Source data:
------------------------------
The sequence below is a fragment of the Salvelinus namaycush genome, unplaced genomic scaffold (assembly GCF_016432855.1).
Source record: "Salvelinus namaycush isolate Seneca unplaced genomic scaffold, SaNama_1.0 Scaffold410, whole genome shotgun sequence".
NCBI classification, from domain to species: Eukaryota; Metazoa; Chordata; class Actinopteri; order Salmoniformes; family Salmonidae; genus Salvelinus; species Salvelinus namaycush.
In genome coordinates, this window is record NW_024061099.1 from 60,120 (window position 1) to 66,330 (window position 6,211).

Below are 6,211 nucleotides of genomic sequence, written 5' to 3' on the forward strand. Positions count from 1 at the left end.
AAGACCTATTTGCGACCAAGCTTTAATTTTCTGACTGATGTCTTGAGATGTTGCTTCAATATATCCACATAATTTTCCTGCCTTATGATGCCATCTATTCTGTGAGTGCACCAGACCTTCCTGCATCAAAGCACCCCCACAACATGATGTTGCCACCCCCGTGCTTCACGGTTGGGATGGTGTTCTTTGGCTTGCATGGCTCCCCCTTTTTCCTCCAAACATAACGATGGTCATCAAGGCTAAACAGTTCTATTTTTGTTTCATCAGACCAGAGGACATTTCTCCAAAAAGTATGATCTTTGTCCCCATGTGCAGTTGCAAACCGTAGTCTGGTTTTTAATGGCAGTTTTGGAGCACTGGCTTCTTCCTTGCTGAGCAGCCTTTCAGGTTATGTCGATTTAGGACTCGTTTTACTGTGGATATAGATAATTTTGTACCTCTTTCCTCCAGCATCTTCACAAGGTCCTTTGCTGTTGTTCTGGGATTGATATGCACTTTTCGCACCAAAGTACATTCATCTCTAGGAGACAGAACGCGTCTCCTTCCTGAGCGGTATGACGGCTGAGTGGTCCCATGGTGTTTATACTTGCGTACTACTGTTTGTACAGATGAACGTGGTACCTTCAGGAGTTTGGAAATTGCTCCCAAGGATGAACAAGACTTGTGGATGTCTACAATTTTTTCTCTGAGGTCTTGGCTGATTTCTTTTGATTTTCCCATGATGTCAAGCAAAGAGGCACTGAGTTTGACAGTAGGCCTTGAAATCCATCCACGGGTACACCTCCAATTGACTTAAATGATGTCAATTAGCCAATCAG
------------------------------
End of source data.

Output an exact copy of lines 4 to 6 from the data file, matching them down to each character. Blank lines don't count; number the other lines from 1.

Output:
In genome coordinates, this window is record NW_024061099.1 from 60,120 (window position 1) to 66,330 (window position 6,211).

Below are 6,211 nucleotides of genomic sequence, written 5' to 3' on the forward strand. Positions count from 1 at the left end.
AAGACCTATTTGCGACCAAGCTTTAATTTTCTGACTGATGTCTTGAGATGTTGCTTCAATATATCCACATAATTTTCCTGCCTTATGATGCCATCTATTCTGTGAGTGCACCAGACCTTCCTGCATCAAAGCACCCCCACAACATGATGTTGCCACCCCCGTGCTTCACGGTTGGGATGGTGTTCTTTGGCTTGCATGGCTCCCCCTTTTTCCTCCAAACATAACGATGGTCATCAAGGCTAAACAGTTCTATTTTTGTTTCATCAGACCAGAGGACATTTCTCCAAAAAGTATGATCTTTGTCCCCATGTGCAGTTGCAAACCGTAGTCTGGTTTTTAATGGCAGTTTTGGAGCACTGGCTTCTTCCTTGCTGAGCAGCCTTTCAGGTTATGTCGATTTAGGACTCGTTTTACTGTGGATATAGATAATTTTGTACCTCTTTCCTCCAGCATCTTCACAAGGTCCTTTGCTGTTGTTCTGGGATTGATATGCACTTTTCGCACCAAAGTACATTCATCTCTAGGAGACAGAACGCGTCTCCTTCCTGAGCGGTATGACGGCTGAGTGGTCCCATGGTGTTTATACTTGCGTACTACTGTTTGTACAGATGAACGTGGTACCTTCAGGAGTTTGGAAATTGCTCCCAAGGATGAACAAGACTTGTGGATGTCTACAATTTTTTCTCTGAGGTCTTGGCTGATTTCTTTTGATTTTCCCATGATGTCAAGCAAAGAGGCACTGAGTTTGACAGTAGGCCTTGAAATCCATCCACGGGTACACCTCCAATTGACTTAAATGATGTCAATTAGCCAATCAG